The Perennial Problem Of Overgrown Perennials

The Perennial Problem Of Overgrown Perennials

Managing perennials is one of the many ongoing chores of gardening. By their very nature, they keep going, which means after a period of time they can become overgrown. I try to keep on top of mine yearly, but sometimes they get away from me and something has to be done.

Dividing and Conquering

Dividing perennials is a dreaded chore for me simply because it’s physically demanding. It’s not easy digging up roots. This past year I tackled a bed of overgrown orange daylilies I had been putting off dividing for a few years.

The chore was past due. The plants started to look crowded and a little unhealthy. I spent a day pulling up clumps and carefully dividing the roots. There are several things you can do with the divisions from an overgrown bed:

  • Toss them out in the yard waste bags. This is the easiest, of course.
  • Add them to a compost pile, but I don’t keep one.
  • Give them to friends and neighbors. One year I picked up some nice hosta divisions after a neighbor left some out on the curb for any takers.
  • Create a new bed. This is what I did last year, creating a corner bed in a previously undeveloped area of the yard.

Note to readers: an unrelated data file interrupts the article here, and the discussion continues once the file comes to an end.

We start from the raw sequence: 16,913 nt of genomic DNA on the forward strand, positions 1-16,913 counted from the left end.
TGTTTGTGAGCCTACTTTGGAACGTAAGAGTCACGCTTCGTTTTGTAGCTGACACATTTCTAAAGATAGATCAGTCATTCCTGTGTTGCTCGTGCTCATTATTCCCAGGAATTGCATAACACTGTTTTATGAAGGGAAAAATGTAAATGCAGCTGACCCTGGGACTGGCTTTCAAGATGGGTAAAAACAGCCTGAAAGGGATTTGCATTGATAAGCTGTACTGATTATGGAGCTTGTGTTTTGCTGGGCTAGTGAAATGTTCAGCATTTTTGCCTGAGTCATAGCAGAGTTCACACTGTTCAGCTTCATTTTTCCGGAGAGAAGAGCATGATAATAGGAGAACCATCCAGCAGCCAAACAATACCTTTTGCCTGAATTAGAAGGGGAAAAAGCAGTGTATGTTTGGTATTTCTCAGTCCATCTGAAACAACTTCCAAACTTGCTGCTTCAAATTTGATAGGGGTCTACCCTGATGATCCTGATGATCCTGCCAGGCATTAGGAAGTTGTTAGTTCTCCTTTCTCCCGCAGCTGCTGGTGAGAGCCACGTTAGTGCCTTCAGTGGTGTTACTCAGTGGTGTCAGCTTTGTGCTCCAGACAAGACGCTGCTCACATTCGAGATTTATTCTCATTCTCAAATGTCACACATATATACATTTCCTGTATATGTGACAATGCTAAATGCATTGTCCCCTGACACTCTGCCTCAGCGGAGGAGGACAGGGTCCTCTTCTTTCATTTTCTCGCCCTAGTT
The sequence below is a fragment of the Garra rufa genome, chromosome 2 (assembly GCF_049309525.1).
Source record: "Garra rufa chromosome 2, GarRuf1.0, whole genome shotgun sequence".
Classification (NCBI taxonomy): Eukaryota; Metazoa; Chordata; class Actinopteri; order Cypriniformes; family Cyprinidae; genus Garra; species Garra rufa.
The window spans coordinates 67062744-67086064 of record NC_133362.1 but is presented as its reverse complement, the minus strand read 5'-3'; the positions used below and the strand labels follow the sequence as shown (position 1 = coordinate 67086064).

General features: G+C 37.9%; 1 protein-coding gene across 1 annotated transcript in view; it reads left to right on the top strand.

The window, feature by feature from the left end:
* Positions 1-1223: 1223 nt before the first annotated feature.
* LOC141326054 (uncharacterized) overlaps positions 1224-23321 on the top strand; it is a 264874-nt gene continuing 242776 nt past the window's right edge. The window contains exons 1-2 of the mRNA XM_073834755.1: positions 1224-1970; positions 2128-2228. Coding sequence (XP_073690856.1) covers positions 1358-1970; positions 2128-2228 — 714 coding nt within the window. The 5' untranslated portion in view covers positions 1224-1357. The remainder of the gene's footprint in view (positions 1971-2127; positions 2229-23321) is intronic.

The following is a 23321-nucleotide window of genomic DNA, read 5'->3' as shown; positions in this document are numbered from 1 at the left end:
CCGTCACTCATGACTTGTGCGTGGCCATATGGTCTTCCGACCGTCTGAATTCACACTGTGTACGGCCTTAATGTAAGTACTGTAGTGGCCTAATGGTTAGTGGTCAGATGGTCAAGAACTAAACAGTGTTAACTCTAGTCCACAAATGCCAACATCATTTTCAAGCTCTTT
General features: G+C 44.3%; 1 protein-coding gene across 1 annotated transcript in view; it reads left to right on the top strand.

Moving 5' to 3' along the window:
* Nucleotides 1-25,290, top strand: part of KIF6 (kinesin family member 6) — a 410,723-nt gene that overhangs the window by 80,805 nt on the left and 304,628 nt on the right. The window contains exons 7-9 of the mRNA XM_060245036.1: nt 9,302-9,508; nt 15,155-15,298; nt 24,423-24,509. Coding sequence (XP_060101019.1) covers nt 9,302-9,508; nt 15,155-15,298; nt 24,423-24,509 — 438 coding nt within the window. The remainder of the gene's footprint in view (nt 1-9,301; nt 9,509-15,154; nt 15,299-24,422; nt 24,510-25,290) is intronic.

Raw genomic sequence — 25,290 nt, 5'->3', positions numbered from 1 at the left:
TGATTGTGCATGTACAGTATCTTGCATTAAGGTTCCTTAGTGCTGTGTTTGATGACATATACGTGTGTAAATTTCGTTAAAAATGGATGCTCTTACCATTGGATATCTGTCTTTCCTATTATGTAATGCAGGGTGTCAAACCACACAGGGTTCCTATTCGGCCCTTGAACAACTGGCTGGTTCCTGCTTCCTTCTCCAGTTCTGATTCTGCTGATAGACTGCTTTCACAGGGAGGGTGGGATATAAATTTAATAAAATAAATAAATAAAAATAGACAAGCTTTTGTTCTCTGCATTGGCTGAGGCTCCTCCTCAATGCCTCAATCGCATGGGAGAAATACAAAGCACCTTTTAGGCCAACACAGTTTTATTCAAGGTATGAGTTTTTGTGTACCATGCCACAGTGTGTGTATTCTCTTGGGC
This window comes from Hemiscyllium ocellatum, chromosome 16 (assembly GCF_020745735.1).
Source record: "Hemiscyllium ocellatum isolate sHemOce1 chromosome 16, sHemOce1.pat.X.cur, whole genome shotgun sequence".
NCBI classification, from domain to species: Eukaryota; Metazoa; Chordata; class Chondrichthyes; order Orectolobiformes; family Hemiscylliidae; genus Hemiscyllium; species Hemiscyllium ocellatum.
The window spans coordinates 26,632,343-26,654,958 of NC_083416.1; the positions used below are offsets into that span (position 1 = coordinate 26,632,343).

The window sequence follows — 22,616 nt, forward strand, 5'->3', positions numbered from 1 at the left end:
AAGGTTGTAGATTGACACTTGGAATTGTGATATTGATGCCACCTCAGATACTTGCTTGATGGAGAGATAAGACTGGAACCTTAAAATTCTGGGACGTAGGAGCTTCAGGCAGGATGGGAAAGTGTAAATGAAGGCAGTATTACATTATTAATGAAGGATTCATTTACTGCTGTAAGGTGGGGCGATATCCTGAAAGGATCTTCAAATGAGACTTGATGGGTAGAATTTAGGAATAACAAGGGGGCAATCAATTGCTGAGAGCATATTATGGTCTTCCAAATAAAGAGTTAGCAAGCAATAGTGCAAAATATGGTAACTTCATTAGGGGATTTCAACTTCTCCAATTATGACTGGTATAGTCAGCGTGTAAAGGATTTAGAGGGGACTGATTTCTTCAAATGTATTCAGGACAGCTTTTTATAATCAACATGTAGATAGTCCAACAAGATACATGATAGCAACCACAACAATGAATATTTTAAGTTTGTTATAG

Other perennials that have benefited from the chore of dividing over the years include astilbe, hosta, columbine, and black-eyed Susan.

Hostas are my favorite plants to divide. They come up fairly easily, and I can almost always find someone to take the divisions, whether it’s a neighbor or a family member who also loves gardening.

Dividing and sharing hostas is how I’ve ended up with some more interesting hosta varieties, now favorites in my beds:

  • Blue ‘Elegans’ with its large, striking leaves in this truly unique shade
  • ‘Undulata’ with its uniquely wavy leaves
  • The very upright ‘Lancifolia’
  • A variety whose name I don’t know but which has pretty variegated leaves in yellow, green, and white.

Cutting Back and Conquering

For yearly upkeep of perennials in danger of overgrowing, I cut them back in the fall. It’s easier than dividing, and I feel less guilty when I simply toss the pruned off pieces into the yard waste bag.

Every fall I trim back several of my perennials, including the columbine, daylilies, hostas, and the peonies, but only after a hard frost.

Overgrown perennials can be the bane of the gardeners’ existence, which is why upkeep is so important. Face it sooner rather than later to avoid extra work.


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